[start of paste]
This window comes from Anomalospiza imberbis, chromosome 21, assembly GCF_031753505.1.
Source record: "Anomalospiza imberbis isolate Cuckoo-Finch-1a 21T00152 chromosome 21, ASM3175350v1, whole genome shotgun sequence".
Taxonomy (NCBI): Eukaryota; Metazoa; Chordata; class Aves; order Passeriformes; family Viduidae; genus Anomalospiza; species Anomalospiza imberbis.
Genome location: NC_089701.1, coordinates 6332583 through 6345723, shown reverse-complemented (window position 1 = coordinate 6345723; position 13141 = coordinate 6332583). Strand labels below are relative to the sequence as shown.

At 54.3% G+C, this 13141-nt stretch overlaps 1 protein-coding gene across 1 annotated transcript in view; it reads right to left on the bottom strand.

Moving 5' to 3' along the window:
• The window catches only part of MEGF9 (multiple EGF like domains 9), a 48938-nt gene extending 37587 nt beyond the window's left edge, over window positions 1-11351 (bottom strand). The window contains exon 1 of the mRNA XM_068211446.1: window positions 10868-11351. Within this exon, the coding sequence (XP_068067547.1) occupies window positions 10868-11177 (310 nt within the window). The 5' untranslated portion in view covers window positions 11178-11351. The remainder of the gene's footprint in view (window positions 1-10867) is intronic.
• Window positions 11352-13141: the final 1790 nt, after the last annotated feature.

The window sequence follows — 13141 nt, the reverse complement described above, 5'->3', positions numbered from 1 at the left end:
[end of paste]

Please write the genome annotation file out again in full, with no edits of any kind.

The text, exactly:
This window comes from Anomalospiza imberbis, chromosome 21, assembly GCF_031753505.1.
Source record: "Anomalospiza imberbis isolate Cuckoo-Finch-1a 21T00152 chromosome 21, ASM3175350v1, whole genome shotgun sequence".
Taxonomy (NCBI): Eukaryota; Metazoa; Chordata; class Aves; order Passeriformes; family Viduidae; genus Anomalospiza; species Anomalospiza imberbis.
Genome location: NC_089701.1, coordinates 6332583 through 6345723, shown reverse-complemented (window position 1 = coordinate 6345723; position 13141 = coordinate 6332583). Strand labels below are relative to the sequence as shown.

At 54.3% G+C, this 13141-nt stretch overlaps 1 protein-coding gene across 1 annotated transcript in view; it reads right to left on the bottom strand.

Moving 5' to 3' along the window:
• The window catches only part of MEGF9 (multiple EGF like domains 9), a 48938-nt gene extending 37587 nt beyond the window's left edge, over window positions 1-11351 (bottom strand). The window contains exon 1 of the mRNA XM_068211446.1: window positions 10868-11351. Within this exon, the coding sequence (XP_068067547.1) occupies window positions 10868-11177 (310 nt within the window). The 5' untranslated portion in view covers window positions 11178-11351. The remainder of the gene's footprint in view (window positions 1-10867) is intronic.
• Window positions 11352-13141: the final 1790 nt, after the last annotated feature.

The window sequence follows — 13141 nt, the reverse complement described above, 5'->3', positions numbered from 1 at the left end: